And that was what we were going to do again, the morning of our first trial run. We were staying in Ajo, a small town 40 miles above the border at Shadow Ridge RV park. (They now have free WiFi; Tom was delighted). The older sites in the park, those in the first few rows, are more suited for smaller rigs, but the back sites have been developed for larger ones, and are often quite full. Not so this year, however. As in many other parks where we've stopped this season, we saw many empty sites, perhaps due to fuel prices. We're finding that destination parks, where people come year after year to be with their friends are still crowded. A good example is Desert Trails in El Centro, where park models and RVs parked like park models, with skirts around their wheels and porches added, take up a good percentage of the available sites with few left for the overnighter.

We were eating a late breakfast when Tom suggested a day trip south. We'd not spend the night -- indeed, we didn't know if there would be any room -- the RVers have to be somewhere -- just do our usual lunch thing, grab some camarones (shrimp), and head back. Sounded good, we finished quickly and headed for Mexico.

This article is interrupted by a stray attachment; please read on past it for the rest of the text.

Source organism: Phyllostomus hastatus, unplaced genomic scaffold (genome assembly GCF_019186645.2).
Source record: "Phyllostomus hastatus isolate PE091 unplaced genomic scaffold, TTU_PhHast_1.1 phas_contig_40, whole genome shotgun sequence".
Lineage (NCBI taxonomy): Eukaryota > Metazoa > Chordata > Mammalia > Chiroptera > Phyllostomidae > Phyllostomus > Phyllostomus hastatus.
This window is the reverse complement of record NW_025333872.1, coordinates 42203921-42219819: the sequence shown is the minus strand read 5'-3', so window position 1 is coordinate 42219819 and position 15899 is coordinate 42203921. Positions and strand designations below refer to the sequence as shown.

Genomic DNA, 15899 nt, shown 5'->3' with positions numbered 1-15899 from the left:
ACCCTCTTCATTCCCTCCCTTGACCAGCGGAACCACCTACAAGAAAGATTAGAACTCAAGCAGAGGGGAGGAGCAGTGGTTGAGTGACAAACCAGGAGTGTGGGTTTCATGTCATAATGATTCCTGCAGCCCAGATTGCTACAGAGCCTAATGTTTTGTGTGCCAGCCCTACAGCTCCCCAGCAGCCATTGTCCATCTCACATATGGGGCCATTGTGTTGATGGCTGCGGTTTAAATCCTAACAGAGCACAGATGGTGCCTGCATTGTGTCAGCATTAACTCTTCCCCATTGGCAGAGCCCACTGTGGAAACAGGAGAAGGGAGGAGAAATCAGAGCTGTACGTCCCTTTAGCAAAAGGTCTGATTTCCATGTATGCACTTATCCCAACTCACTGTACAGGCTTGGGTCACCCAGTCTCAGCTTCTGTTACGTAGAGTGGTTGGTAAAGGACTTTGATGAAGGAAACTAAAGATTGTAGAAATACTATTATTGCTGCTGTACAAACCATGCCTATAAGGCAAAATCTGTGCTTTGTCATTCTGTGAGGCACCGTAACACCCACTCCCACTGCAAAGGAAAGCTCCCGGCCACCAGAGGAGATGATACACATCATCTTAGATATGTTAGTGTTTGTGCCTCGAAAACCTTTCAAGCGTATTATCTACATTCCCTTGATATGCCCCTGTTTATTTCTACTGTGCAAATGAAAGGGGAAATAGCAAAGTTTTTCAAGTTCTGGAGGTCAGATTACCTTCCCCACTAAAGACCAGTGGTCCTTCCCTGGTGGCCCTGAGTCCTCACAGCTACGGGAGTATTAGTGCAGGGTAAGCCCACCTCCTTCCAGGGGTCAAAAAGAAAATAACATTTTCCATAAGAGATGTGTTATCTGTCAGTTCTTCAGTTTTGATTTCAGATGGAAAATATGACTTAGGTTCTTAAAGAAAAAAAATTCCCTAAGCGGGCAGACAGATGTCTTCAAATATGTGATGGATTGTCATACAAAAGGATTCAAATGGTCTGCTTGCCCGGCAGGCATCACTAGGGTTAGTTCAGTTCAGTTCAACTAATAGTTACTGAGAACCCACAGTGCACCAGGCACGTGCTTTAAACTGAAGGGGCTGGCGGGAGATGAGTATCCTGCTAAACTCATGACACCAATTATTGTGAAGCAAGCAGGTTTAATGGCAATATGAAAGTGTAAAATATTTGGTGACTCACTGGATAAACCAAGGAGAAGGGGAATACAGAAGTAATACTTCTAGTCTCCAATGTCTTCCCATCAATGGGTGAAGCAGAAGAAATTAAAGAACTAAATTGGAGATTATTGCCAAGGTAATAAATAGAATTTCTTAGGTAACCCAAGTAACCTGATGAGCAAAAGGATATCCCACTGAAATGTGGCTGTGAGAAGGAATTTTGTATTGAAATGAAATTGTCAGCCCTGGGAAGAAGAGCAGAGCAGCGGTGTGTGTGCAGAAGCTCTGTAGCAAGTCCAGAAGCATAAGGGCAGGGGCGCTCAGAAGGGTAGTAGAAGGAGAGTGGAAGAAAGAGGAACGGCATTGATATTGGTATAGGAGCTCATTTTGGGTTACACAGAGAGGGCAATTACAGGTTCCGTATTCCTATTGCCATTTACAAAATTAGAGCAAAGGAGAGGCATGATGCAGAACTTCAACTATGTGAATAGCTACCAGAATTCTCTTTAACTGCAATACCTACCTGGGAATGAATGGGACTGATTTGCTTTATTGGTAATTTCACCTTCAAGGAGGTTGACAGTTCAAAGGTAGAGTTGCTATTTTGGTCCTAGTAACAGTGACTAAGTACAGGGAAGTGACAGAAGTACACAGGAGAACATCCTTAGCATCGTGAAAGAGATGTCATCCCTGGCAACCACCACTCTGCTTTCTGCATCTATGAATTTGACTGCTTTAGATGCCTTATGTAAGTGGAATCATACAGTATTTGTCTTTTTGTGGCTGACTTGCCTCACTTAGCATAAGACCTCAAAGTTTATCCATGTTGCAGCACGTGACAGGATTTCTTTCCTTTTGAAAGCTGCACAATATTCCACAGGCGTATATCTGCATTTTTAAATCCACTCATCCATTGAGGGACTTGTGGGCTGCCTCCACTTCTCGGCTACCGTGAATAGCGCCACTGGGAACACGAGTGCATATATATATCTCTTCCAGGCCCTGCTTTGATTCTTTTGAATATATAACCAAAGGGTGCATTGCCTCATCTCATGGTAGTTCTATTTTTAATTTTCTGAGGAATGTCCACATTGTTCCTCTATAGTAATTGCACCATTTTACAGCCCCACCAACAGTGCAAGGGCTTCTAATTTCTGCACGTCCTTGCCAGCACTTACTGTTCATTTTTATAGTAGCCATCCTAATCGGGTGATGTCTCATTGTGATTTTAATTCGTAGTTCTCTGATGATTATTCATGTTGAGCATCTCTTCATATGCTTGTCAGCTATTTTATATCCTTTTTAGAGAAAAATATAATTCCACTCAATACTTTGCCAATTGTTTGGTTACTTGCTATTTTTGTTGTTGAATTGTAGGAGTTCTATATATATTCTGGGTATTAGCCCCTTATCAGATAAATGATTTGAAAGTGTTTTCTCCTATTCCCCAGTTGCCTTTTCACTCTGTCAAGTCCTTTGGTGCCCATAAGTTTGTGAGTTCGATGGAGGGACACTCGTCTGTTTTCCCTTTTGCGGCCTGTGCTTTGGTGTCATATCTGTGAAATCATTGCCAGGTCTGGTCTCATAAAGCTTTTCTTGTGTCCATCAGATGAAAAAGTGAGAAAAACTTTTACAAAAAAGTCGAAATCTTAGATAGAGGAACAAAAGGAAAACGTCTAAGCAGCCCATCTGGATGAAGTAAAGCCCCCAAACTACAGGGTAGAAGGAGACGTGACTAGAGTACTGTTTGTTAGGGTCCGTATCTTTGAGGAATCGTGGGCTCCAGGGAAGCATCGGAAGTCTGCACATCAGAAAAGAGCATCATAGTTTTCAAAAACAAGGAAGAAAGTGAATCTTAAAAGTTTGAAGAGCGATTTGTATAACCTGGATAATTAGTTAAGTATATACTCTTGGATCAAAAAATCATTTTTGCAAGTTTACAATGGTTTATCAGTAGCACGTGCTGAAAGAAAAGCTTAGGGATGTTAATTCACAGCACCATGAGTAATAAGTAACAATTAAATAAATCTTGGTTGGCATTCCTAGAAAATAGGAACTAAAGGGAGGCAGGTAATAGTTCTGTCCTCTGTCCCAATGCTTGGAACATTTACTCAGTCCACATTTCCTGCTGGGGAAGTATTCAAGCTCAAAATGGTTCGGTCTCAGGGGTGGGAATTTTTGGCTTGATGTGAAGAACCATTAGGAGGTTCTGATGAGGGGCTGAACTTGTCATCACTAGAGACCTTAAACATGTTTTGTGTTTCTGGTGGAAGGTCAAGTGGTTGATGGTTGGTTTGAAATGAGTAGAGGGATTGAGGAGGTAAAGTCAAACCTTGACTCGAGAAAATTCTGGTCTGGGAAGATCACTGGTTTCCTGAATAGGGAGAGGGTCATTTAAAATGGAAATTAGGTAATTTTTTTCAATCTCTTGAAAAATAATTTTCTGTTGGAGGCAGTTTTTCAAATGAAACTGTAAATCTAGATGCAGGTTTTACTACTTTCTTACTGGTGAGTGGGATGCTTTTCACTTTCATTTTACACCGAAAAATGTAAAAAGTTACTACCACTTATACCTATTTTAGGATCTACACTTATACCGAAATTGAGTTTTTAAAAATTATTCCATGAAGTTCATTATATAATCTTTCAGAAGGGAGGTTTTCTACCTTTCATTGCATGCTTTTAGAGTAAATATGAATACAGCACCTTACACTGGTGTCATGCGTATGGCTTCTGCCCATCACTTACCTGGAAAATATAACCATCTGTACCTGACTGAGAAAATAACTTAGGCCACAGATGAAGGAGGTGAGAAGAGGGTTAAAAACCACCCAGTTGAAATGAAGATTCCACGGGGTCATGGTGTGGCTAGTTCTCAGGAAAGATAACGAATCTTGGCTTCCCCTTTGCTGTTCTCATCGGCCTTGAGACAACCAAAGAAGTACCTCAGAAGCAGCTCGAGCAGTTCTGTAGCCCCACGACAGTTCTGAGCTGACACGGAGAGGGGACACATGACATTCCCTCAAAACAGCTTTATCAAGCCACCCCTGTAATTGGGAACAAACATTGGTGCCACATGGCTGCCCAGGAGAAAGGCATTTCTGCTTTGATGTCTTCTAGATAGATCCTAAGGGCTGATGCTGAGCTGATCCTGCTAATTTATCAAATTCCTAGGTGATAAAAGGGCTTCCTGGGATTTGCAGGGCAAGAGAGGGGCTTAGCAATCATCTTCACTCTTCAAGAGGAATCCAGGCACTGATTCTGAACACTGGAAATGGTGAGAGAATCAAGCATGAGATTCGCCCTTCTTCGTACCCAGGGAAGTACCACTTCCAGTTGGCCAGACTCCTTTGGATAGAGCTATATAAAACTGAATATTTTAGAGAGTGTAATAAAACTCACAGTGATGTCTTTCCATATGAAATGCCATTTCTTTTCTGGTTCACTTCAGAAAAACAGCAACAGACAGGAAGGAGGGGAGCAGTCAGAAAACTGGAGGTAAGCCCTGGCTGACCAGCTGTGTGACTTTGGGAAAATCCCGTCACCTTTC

We soon found we'd headed south way too quickly. We'd passed though Ajo, and were headed to Why (there's really a town called Why, it's across the street from Why Not), when I suddenly realized I'd forgotten our collapsible cooler. Well, I rationalized, the guys at the fish market always put the shrimp in plastic bags with ice. That would have to do. Several miles further down the road, Tom remarked he'd forgotten his sunglasses. Oops. 10 miles further on, I realized we'd left the passports behind. We'd not really need them, but we'd feel much more comfortable with if we had them along. We both realized that perhaps today's trial run would be better made to Organ Pipe Cactus National Monument. We'd try again for Mexico tomorrow.

That afternoon back in Ajo, we purchased Mexico insurance for three days, called Playa Bonita RV park and were told "we've plenty of room, come on down", and got ready for a leisurely trip south.